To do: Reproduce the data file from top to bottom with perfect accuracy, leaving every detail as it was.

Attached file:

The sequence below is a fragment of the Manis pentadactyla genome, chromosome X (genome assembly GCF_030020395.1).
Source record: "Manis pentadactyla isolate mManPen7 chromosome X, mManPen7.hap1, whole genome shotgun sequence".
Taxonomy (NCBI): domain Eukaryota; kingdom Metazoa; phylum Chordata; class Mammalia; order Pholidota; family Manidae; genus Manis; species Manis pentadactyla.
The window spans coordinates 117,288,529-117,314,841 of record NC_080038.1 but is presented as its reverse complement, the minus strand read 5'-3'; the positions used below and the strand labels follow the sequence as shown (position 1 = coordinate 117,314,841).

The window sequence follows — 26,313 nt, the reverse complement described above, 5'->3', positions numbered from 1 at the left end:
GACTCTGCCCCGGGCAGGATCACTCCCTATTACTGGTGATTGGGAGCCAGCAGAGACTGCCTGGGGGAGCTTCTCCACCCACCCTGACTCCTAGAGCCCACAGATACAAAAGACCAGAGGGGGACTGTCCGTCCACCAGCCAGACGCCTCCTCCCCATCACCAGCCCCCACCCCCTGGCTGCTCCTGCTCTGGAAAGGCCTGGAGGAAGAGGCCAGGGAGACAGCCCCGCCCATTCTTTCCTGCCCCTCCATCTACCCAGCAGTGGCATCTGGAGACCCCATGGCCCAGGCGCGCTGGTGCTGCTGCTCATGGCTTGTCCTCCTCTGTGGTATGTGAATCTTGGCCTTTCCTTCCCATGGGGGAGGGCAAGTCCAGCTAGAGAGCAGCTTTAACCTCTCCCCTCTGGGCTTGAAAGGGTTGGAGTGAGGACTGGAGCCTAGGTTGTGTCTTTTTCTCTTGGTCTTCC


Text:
The sequence below is a fragment of the Manis pentadactyla genome, chromosome X (genome assembly GCF_030020395.1).
Source record: "Manis pentadactyla isolate mManPen7 chromosome X, mManPen7.hap1, whole genome shotgun sequence".
Taxonomy (NCBI): domain Eukaryota; kingdom Metazoa; phylum Chordata; class Mammalia; order Pholidota; family Manidae; genus Manis; species Manis pentadactyla.
The window spans coordinates 117,288,529-117,314,841 of record NC_080038.1 but is presented as its reverse complement, the minus strand read 5'-3'; the positions used below and the strand labels follow the sequence as shown (position 1 = coordinate 117,314,841).

The window sequence follows — 26,313 nt, the reverse complement described above, 5'->3', positions numbered from 1 at the left end:
GACTCTGCCCCGGGCAGGATCACTCCCTATTACTGGTGATTGGGAGCCAGCAGAGACTGCCTGGGGGAGCTTCTCCACCCACCCTGACTCCTAGAGCCCACAGATACAAAAGACCAGAGGGGGACTGTCCGTCCACCAGCCAGACGCCTCCTCCCCATCACCAGCCCCCACCCCCTGGCTGCTCCTGCTCTGGAAAGGCCTGGAGGAAGAGGCCAGGGAGACAGCCCCGCCCATTCTTTCCTGCCCCTCCATCTACCCAGCAGTGGCATCTGGAGACCCCATGGCCCAGGCGCGCTGGTGCTGCTGCTCATGGCTTGTCCTCCTCTGTGGTATGTGAATCTTGGCCTTTCCTTCCCATGGGGGAGGGCAAGTCCAGCTAGAGAGCAGCTTTAACCTCTCCCCTCTGGGCTTGAAAGGGTTGGAGTGAGGACTGGAGCCTAGGTTGTGTCTTTTTCTCTTGGTCTTCC